That brings us to perhaps the most egregious line items in the claim: $28,500 in daily “liquidated damages” Caltrans claims to owe its contractor, DeSilva Gates Corporation, due to construction delays resulting from Parrish’s action. But $28,500 is the daily amount Caltrans is obligated to pay DeSilva Gates for delays to the entire project. Parrish prevented one piece of construction equipment (albeit a crucial piece of equipment as far as the contractor goes) from working in one area of a six-mile construction zone.

Even Frisbie admitted that Caltrans included $328,000 in the claim for production delays and daily overhead for the whole project, not just for the area where Parrish was located. So about 90% of Caltrans’ claim against Parrish as being totally preposterous.

As a final point, there is the California Highway Patrol’s role in all of this. Extrapolating from Caltrans’ claim, each CHP officer who policed the Willits Bypass this past year was paid $85 an hour, largely to stand around and make hippy jokes all day and night while not preventing the occasional protester from obstructing one or another piece of construction equipment.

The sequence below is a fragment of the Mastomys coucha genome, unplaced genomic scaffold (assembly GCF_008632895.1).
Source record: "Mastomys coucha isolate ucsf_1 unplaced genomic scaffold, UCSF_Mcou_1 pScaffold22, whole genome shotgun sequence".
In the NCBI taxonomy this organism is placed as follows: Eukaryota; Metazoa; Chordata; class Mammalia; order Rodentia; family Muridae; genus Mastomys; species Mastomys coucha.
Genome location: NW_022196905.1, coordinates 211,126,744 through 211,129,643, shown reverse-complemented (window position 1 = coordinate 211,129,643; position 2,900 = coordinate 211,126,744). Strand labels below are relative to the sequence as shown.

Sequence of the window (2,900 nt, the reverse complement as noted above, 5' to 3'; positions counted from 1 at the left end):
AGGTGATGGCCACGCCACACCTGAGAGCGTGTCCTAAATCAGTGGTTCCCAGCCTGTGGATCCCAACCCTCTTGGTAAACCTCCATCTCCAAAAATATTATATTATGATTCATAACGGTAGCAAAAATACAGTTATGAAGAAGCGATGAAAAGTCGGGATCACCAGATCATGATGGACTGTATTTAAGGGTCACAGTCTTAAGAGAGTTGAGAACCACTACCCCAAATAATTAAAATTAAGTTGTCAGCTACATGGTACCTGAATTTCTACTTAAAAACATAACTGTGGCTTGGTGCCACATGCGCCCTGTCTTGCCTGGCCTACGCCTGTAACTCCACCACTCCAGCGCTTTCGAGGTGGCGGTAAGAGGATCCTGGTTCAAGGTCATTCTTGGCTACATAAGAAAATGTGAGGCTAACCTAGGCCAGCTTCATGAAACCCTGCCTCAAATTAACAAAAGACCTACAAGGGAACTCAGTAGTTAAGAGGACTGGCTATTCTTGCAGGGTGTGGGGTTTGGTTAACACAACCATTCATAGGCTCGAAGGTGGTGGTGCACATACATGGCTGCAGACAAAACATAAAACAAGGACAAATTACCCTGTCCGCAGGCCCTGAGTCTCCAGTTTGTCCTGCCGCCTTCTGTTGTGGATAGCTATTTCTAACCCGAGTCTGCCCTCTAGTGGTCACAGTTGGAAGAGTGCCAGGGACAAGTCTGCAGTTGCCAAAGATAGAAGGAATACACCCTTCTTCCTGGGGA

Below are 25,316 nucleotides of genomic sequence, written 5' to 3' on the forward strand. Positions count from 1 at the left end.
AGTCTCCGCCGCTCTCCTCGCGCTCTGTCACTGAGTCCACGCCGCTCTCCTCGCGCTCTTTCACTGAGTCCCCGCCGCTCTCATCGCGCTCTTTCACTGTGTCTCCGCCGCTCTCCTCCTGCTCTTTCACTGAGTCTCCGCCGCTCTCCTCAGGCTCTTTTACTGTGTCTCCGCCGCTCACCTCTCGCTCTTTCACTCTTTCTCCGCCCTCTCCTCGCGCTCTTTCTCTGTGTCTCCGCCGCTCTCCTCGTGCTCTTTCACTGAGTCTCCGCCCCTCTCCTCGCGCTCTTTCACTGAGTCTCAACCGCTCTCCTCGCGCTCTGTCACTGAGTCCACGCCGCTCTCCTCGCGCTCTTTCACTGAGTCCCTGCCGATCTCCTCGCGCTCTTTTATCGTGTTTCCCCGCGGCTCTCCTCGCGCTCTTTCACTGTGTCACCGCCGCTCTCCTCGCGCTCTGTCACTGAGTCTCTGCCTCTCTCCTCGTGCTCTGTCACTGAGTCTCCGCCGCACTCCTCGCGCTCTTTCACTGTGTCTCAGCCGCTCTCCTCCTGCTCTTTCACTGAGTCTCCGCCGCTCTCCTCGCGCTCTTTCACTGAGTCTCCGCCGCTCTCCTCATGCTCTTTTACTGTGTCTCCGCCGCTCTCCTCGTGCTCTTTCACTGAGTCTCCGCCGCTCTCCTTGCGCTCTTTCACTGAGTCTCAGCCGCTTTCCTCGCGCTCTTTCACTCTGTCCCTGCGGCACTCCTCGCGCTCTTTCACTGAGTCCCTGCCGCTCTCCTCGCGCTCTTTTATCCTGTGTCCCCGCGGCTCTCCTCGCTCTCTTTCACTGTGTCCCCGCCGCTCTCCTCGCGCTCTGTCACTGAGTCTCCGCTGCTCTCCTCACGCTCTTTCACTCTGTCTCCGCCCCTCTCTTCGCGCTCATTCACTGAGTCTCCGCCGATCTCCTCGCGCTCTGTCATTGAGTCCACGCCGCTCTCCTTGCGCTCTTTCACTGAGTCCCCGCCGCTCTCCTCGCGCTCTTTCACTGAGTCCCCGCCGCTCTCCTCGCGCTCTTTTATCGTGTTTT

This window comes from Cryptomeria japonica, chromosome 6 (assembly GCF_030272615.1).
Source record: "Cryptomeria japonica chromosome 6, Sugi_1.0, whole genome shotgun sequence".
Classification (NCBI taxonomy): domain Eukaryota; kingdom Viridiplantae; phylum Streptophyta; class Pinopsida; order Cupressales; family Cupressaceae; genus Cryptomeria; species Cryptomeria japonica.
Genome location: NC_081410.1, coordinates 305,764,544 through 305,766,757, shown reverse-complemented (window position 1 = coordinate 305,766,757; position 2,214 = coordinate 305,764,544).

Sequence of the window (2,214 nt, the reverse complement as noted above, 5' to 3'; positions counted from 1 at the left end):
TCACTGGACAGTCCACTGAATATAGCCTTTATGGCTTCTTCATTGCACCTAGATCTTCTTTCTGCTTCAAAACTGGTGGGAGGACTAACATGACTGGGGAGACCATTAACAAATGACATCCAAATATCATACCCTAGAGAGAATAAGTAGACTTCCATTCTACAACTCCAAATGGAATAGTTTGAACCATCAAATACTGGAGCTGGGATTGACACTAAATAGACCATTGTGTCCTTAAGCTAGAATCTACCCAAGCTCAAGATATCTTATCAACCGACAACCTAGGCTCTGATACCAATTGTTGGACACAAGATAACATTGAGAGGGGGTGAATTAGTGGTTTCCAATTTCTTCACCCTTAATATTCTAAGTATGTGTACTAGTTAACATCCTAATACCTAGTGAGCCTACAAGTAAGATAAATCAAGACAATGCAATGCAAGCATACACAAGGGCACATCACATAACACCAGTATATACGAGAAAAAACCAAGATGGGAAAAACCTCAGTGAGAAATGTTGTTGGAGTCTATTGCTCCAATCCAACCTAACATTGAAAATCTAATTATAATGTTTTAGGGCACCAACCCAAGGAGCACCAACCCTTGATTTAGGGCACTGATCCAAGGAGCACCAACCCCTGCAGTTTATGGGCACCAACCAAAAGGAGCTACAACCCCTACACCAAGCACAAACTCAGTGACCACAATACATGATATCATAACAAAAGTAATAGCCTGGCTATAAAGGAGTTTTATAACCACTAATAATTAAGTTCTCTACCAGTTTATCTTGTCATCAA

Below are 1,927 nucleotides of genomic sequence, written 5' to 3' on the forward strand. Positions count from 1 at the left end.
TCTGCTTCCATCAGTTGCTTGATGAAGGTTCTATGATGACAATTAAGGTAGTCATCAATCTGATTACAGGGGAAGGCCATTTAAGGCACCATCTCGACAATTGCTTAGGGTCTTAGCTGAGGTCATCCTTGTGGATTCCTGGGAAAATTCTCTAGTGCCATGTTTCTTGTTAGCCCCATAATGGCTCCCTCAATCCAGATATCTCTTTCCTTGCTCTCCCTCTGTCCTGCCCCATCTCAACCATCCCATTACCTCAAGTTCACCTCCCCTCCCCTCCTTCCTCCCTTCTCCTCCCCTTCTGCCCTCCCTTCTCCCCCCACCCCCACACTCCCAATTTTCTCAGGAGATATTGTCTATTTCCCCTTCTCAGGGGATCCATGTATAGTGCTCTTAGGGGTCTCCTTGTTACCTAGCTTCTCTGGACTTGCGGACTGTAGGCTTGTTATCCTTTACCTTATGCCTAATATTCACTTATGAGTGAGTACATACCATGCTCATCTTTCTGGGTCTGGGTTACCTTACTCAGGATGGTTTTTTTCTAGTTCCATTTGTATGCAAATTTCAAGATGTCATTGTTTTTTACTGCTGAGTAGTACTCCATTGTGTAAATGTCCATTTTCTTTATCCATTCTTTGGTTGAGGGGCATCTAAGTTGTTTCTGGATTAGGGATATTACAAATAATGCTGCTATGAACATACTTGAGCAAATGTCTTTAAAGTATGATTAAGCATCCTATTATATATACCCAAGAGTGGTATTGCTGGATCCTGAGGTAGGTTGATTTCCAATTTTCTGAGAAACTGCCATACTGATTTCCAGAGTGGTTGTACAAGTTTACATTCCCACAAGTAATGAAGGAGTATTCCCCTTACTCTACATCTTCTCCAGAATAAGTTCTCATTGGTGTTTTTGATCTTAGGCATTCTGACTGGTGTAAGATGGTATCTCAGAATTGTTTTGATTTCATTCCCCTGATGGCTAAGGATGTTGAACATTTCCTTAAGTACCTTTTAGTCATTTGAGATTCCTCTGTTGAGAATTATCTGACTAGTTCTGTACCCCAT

For the first eight days of Parrish’s action, Caltrans denied him food and water. Parrish had been without food for nearly five days as of June 27th, when another climber with demonstrable ninja-like capabilities, who went by the name “Winged Froglamander,” got behind the CHP’s line, climbed up the second wick drain stitcher, and amazingly sent a traverse line over to Parrish’s tower, enabling the starving reporter to pull roughly 100 pounds of food and water across to his perch. This amazing acrobatic feat concluded when the “Froglamander” guy disappeared from the wick stitcher the next morning without the CHP ever apprehending or even identifying him.

The CHP, frustrated and embarrassed, responded by doubling their deployment of officers at night.

Now, Caltrans also claims Parrish owes them for this ridiculous overdeployment of CHP officers, whose main function was evidently to prevent Parrish from receiving fresh supplies (a task at which they failed). The only time the huge CHP contingent ever repelled a Willits Bypass protest action actually came on June 22nd, when they arrested six people who were trying to bring a starving Parrish food and water. The Caltrans line of thought, then, is that Parrish should be charged for his own starvation. The Mendocino County District Attorney apparently agrees.